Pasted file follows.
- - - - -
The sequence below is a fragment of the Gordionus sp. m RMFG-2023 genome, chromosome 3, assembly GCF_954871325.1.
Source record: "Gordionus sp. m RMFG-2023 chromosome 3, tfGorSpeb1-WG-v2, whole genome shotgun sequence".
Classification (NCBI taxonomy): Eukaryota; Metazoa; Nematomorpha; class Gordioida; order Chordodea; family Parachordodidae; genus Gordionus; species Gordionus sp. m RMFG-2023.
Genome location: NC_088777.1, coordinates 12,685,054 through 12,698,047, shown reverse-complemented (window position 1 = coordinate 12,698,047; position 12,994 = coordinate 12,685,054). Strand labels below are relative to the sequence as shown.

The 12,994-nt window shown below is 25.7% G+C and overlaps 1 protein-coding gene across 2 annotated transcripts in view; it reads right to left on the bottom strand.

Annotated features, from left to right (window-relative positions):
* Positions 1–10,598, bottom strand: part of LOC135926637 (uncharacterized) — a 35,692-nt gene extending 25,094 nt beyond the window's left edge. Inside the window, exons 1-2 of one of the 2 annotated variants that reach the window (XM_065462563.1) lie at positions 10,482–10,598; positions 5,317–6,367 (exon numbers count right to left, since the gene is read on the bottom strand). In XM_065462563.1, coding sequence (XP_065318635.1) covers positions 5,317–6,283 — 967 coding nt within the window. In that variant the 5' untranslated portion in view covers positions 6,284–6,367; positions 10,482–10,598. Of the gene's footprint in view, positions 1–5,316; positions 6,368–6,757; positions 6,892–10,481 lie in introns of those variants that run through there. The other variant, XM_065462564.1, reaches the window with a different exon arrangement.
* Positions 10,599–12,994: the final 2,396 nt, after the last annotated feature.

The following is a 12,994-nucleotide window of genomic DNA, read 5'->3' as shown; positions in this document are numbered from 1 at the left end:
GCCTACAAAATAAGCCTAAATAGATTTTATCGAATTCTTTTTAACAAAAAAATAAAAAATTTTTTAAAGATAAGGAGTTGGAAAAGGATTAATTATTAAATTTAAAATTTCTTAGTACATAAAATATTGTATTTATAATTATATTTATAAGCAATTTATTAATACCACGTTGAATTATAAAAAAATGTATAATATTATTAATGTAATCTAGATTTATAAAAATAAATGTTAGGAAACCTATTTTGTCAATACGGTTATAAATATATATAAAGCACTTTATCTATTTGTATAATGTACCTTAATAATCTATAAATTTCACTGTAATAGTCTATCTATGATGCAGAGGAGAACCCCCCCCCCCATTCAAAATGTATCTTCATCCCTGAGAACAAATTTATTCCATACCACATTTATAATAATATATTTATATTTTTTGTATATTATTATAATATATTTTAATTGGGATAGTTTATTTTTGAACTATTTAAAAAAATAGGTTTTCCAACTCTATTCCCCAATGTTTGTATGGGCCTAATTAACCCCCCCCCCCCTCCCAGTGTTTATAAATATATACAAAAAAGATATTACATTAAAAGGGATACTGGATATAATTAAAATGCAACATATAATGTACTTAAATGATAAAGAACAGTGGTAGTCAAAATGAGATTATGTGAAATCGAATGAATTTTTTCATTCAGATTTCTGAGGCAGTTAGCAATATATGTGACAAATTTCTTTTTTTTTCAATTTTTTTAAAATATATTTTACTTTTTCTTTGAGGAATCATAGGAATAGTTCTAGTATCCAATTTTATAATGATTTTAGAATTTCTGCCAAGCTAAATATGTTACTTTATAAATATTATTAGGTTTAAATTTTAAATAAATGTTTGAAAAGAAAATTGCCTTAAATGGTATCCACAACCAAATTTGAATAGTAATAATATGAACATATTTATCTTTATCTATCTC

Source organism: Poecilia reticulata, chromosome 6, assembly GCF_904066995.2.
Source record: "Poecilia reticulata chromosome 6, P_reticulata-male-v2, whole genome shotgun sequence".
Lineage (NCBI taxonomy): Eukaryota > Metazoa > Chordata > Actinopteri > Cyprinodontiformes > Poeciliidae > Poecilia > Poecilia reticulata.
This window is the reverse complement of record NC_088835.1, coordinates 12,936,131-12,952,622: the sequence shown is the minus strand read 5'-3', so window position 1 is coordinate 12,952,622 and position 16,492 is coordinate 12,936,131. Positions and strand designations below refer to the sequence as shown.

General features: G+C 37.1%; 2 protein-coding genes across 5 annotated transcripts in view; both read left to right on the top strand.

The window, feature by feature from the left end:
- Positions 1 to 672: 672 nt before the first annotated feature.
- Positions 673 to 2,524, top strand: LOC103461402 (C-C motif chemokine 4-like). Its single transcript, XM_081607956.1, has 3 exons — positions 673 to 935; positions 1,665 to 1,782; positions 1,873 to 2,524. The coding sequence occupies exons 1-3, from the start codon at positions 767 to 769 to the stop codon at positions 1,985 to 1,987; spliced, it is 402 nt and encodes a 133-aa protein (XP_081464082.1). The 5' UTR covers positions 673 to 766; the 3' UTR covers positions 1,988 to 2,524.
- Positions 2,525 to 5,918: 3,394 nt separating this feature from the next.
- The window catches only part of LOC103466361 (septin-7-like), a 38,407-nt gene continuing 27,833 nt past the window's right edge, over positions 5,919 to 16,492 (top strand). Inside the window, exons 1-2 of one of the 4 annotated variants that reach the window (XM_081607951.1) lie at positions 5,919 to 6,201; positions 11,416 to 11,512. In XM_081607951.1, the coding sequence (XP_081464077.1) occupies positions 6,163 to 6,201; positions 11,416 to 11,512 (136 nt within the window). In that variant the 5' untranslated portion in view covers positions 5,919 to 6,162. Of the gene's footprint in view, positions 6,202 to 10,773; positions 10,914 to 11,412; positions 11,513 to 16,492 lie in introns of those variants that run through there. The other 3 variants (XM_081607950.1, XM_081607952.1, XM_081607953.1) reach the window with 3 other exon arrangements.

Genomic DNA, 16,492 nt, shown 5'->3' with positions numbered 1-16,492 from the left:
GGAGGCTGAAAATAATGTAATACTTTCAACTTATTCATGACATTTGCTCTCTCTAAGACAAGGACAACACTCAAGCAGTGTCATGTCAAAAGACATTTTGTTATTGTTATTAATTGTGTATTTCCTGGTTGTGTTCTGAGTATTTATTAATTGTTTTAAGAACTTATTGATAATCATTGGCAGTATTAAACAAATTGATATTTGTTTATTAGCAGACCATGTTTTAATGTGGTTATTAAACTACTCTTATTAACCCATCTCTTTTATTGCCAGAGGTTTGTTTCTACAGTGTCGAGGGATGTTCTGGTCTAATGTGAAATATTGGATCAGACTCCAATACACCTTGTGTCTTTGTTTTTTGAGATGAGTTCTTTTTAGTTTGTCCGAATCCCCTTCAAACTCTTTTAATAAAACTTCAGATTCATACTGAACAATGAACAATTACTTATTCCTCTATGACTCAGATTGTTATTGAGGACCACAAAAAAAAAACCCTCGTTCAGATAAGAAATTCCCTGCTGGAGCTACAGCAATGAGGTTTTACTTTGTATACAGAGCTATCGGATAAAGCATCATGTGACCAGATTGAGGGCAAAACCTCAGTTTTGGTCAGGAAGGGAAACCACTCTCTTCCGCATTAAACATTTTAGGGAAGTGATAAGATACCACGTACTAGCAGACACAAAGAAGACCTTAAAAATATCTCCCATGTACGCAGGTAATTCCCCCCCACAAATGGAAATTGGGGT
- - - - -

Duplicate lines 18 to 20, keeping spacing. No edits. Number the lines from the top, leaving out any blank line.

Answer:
- Positions 673 to 2,524, top strand: LOC103461402 (C-C motif chemokine 4-like). Its single transcript, XM_081607956.1, has 3 exons — positions 673 to 935; positions 1,665 to 1,782; positions 1,873 to 2,524. The coding sequence occupies exons 1-3, from the start codon at positions 767 to 769 to the stop codon at positions 1,985 to 1,987; spliced, it is 402 nt and encodes a 133-aa protein (XP_081464082.1). The 5' UTR covers positions 673 to 766; the 3' UTR covers positions 1,988 to 2,524.
- Positions 2,525 to 5,918: 3,394 nt separating this feature from the next.
- The window catches only part of LOC103466361 (septin-7-like), a 38,407-nt gene continuing 27,833 nt past the window's right edge, over positions 5,919 to 16,492 (top strand). Inside the window, exons 1-2 of one of the 4 annotated variants that reach the window (XM_081607951.1) lie at positions 5,919 to 6,201; positions 11,416 to 11,512. In XM_081607951.1, the coding sequence (XP_081464077.1) occupies positions 6,163 to 6,201; positions 11,416 to 11,512 (136 nt within the window). In that variant the 5' untranslated portion in view covers positions 5,919 to 6,162. Of the gene's footprint in view, positions 6,202 to 10,773; positions 10,914 to 11,412; positions 11,513 to 16,492 lie in introns of those variants that run through there. The other 3 variants (XM_081607950.1, XM_081607952.1, XM_081607953.1) reach the window with 3 other exon arrangements.